It pains me deeply when I hear pro-Trump Jews condemn the loosening of the rules on immigration of non-white refugees who did not arrive  here “the right way”, like our own ancestors did in the late 19th and early 20th Century.  However, back then, it was relatively easy.  All you had to do was pay your way onto a boat.  When it landed at Ellis Island, you got in, unless you had a communicable disease or a criminal background. The immigration laws were tightened up only after World War I.   It also pains me when pro-Trump American Jews piously scold today’s refugees for resorting to “illegal” tactics like sneaking across a border, lying on applications, or bribing border officials.      Don’t they read our own recent history?  German-Jewish refugees in the 1930’s and 40’s did all of those things.  They smuggled out money and valuables by hiding them in their  clothes, they obtained forged visas, they bribed European immigration officials.  If today’s  ultra-restrictive immigration laws so admired by our pro-Trump co-religionists were in effect between 1880 and 1920,  their– and our—grandmothers and grandfathers  would have gone up a chimney in smoke, and none of us would be walking the earth.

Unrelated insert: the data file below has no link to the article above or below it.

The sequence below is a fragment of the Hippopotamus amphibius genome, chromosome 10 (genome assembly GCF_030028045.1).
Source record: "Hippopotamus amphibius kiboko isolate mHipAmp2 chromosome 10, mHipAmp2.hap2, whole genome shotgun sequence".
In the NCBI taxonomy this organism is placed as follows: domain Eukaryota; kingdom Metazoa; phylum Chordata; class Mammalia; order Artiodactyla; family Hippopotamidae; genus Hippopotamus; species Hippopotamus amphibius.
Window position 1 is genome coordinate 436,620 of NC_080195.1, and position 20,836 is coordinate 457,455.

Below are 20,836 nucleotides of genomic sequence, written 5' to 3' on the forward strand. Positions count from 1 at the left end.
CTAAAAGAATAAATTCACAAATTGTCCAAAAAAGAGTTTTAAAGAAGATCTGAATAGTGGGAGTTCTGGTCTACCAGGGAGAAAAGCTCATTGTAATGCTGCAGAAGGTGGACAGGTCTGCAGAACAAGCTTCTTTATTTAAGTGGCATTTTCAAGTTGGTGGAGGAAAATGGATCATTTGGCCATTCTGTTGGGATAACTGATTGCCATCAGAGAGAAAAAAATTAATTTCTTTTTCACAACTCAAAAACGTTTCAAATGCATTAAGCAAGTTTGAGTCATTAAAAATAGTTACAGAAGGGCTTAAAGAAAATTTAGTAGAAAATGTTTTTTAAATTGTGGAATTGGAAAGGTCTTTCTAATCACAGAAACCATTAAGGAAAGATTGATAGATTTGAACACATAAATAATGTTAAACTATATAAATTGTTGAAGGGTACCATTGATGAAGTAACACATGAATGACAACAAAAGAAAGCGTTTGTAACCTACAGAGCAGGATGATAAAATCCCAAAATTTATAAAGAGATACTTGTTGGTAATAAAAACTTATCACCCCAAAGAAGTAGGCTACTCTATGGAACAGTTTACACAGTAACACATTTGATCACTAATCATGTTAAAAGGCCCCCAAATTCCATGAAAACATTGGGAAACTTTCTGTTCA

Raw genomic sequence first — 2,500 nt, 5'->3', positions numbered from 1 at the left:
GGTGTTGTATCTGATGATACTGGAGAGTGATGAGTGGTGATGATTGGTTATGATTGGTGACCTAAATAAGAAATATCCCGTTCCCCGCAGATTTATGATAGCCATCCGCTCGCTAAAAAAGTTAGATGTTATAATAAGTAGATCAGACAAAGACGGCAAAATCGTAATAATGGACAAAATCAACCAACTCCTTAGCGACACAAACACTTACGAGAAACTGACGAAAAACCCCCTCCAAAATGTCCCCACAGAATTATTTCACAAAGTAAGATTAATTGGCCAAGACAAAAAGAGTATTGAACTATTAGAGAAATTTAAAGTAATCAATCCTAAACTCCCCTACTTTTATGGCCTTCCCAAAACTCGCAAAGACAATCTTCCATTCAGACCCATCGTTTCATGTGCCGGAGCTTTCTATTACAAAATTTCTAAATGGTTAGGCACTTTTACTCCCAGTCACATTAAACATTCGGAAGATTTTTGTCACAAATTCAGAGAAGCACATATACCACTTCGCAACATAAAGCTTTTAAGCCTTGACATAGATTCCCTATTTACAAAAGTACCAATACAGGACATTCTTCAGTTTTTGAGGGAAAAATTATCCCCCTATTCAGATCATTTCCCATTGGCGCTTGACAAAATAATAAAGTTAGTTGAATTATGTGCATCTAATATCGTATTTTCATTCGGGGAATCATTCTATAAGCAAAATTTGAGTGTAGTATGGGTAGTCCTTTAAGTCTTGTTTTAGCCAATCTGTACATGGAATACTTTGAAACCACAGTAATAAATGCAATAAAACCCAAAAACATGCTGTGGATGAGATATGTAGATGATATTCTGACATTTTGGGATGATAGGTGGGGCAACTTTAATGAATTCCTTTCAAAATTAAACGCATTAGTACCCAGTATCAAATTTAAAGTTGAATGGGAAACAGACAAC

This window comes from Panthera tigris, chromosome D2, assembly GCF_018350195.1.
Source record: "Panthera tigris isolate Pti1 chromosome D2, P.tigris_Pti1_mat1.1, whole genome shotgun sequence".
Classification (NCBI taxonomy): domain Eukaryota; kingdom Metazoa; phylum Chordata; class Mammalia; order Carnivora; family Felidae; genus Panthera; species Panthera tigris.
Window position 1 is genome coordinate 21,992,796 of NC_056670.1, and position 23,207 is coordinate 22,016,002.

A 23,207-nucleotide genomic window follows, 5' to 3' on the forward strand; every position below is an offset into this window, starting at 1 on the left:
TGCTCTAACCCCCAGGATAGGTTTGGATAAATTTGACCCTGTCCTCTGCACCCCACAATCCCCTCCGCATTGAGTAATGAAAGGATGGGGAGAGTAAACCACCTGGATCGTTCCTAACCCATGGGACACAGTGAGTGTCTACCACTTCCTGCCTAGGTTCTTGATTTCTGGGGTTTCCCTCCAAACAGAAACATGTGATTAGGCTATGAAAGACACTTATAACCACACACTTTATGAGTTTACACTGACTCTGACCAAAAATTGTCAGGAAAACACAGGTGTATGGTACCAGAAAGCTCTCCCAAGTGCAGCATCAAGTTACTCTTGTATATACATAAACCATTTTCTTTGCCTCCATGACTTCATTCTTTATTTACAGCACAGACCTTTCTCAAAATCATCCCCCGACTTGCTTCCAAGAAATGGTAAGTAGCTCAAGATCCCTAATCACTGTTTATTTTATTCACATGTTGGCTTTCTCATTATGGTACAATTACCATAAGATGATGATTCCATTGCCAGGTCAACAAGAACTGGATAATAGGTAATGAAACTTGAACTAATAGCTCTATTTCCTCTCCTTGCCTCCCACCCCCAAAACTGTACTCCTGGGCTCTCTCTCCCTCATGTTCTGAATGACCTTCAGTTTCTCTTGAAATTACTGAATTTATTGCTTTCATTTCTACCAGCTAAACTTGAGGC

Even if Jews in America would be safe in a second Trump administration, that is certainly no justification to vote for him.  Trump’s policies are the very antithesis of historic Jewish values. Michah 6:8 admonishes us to “to do justly and to love mercy, and to walk humbly with thy God. ”  Does Trump “do justly”, “love mercy” or “walk humbly?”  Need one ask?  The Torah repeatedly teaches us to protect the widow and the orphan, clothe the naked and feed the hungry and to be attentive to the welfare of the “stranger in our land, for we were once strangers in the land of Egypt.”  Trump’s callous disregard for the civil rights and welfare of African Americans, Asians, Latin-Americans and Muslims is a schande.  He is scheming to take away their health insurance and voting rights, even as we speak. He has also announced his intent to single out and deprive LBTGQ citizens of access to federally-funded health care coverage.   We Jews are all too familiar with regimes that similarly stigmatize out-groups.